Smart Ideas: What Should We Know About Khashoggi?

Plus: Should Title IX be rethought?

Protests in October at the Embassy of Saudi Arabia in Washington
AP Photo/Jacquelyn Martin
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Dec. 12, 2018, 8 p.m.

Declassify the CIA’s Khashoggi report

Jeffrey Prescott and Ned Price, writing for Just Security

“It’s a no-brainer that lawmakers should have access” to the intelligence community’s assessment of the Jamal Khashoggi murder. They’ll likely soon “vote on sanctions against Saudi Arabia, [and] U.S. support to the Saudi-led coalition in Yemen,” and “mustn’t be forced to fly blind.” But should the public have access, too? There’s precedent for such a move: In 2007, President Bush ordered the production of a declassified report on Iran’s nuclear program. President Obama ordered the production of unclassified reports on Russia’s meddling in the 2016 election, and on “Syrian dictator Bashar al-Assad’s responsibility for a 2013 chemical weapons attack.” Declassification might even “help stanch a series of recent leaks” from the intelligence community, likely motivated “from frustration with the inaccurate statements from the president and his lieutenants” about Khashoggi’s murder. An official document "would, at the very least, provide a single set of facts on which opinions and policy positions" could be based.

No "step therapy" for Medicare patients

Elizabeth Krempley, writing for STAT

Medicare Part B patients should not be made to go through "step" therapy, “a practice that requires patients to first try and ‘fail’ an insurer’s preferred treatment before being able to access the therapy their own doctors have prescribed.” Step therapy, now allowed for some Medicare Part B drugs under a new policy, takes treatment decisions out of the hands of doctors and gives it to insurance agents whose main objective is to save money. This thinking “doesn’t acknowledge that no two patients are alike and that each person’s body responds to treatment in different ways. That’s why treatment must be carefully tailored to a patient’s individual conditions and needs.”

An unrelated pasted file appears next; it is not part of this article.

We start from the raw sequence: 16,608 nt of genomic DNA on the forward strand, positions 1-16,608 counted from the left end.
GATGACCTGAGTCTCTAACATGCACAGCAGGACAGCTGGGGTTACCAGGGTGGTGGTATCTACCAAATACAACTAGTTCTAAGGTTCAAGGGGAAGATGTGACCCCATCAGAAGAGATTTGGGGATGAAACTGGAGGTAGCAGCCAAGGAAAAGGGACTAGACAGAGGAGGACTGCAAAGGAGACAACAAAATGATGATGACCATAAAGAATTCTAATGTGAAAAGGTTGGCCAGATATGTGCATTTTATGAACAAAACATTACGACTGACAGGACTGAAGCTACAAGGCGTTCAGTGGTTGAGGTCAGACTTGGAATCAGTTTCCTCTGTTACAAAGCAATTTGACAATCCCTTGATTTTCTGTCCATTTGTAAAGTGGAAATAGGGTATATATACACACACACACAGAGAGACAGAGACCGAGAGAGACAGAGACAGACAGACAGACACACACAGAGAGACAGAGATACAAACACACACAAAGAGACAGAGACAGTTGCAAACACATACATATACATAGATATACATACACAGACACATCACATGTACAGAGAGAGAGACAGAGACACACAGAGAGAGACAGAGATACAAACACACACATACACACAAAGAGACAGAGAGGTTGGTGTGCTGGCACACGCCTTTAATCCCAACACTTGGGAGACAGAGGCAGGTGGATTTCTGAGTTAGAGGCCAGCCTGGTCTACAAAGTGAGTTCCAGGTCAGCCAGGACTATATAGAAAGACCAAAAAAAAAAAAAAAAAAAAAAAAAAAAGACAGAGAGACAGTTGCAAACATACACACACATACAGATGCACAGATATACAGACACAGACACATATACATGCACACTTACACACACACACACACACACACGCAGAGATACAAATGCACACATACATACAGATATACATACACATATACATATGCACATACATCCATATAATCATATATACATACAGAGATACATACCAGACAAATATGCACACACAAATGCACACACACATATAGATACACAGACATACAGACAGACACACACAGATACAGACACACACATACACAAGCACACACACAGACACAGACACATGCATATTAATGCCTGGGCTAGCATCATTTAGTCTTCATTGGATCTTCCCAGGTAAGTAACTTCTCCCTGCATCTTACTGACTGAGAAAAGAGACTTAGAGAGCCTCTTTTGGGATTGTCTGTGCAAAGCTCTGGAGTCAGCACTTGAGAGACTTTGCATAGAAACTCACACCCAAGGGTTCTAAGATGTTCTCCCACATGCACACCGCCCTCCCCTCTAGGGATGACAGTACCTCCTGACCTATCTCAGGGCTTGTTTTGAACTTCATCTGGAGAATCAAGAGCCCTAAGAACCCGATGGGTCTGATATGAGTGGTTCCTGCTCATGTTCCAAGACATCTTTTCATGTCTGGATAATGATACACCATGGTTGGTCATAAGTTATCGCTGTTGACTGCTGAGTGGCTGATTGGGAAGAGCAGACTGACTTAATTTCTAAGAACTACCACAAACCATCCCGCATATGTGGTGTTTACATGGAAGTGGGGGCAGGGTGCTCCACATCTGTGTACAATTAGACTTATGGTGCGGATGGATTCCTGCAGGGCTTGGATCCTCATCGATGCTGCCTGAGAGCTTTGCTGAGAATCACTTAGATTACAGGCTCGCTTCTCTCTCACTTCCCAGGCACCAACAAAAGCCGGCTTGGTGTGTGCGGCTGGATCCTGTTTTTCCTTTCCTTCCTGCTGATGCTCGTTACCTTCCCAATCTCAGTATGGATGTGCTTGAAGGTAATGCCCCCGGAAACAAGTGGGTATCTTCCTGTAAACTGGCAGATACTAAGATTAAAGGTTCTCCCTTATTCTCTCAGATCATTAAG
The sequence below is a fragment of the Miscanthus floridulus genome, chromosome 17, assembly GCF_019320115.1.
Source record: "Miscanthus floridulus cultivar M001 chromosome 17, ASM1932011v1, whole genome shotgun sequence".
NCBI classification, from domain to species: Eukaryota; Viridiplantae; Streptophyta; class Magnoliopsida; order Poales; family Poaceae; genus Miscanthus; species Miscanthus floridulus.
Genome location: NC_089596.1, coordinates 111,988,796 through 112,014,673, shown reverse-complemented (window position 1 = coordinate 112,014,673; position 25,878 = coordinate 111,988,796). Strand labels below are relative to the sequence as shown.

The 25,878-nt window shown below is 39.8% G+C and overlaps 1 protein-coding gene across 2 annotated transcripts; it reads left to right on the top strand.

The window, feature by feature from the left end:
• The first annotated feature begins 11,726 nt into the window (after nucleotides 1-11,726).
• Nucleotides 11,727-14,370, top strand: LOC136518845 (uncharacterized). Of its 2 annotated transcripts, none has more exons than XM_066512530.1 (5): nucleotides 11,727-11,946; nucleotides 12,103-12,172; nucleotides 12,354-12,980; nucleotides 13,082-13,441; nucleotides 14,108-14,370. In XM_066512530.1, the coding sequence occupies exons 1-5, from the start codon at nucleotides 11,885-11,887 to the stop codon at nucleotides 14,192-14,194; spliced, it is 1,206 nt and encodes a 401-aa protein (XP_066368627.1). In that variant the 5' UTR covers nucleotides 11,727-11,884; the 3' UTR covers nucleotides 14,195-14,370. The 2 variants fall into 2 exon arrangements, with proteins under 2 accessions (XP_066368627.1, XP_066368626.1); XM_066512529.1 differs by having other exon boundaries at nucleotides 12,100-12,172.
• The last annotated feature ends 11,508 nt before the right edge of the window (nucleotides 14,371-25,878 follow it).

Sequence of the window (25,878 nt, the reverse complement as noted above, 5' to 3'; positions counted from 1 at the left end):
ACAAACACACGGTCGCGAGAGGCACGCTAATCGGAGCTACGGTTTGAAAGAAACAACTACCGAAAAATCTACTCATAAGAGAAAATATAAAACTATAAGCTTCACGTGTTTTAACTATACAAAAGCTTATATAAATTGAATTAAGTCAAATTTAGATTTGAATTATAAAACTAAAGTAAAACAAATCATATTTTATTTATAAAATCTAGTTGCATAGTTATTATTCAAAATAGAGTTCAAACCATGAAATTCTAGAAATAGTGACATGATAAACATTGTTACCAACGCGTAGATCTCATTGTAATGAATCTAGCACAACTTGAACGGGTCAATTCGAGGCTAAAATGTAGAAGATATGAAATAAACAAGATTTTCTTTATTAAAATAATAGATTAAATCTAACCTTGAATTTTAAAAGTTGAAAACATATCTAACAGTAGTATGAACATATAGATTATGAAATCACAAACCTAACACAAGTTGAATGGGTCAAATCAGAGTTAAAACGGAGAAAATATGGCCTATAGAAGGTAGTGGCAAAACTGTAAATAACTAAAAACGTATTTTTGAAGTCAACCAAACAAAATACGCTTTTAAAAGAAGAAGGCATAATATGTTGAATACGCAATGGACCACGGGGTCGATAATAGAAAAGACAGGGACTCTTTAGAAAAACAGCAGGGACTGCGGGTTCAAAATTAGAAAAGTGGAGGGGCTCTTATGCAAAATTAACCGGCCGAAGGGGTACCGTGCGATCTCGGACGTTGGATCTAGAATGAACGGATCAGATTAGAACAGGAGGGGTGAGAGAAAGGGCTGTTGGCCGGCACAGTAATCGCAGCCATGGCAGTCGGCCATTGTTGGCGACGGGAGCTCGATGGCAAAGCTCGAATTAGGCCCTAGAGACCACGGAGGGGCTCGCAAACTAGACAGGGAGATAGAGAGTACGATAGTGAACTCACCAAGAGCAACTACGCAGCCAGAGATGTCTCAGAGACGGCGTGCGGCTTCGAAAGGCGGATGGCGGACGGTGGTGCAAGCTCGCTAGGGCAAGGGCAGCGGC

Time for bigger trailers

The Editors, writing for National Review

If Congress gets rid of regulations banning big rigs from using tandem trailers longer than 28 feet in length, it will open up the shipping industry for greater consumer and shipping company savings. U.S. freight volume is poised to "grow by 40 percent in the next three decades, and it is likely that most of that freight will move on wheels rather than on rails. … The relatively minor regulatory reform of permitting Twin-33 trucking could allow carriers to deliver up to 18 percent more freight per truck trip, meaning fewer trucks on the road and less diesel burned per unit of freight.”

Title IX in need of replacement

Nawal Arjini, writing for The Nation

The rules that govern systems of equality at college campuses across the nation, those “embodied by Title IX and affirmative action—are regressive and flawed.” Rather than building and maintaining communities, they prioritize bureaucratic “punishment and revenge.” For example, by expelling perpetrators of sexual assault, administrators are not preventing future misconduct outside of college. “A restorative-justice approach would insist on a perpetrator taking responsibility and beginning to make amends with their accuser and their community.” Similarly, the affirmative-action system doesn’t ensure “students of color have a shot at succeeding” once they enter college. Despite high rates of acceptance, "they are also among the groups least likely to graduate.” Advocates should get rid of this system in favor of one with "greater student and faculty involvement."

Education Secretary Betsy DeVos speaking about campus sexual assault and enforcement of Title IX, at George Mason University in 2017 AP Photo/Jacquelyn Martin

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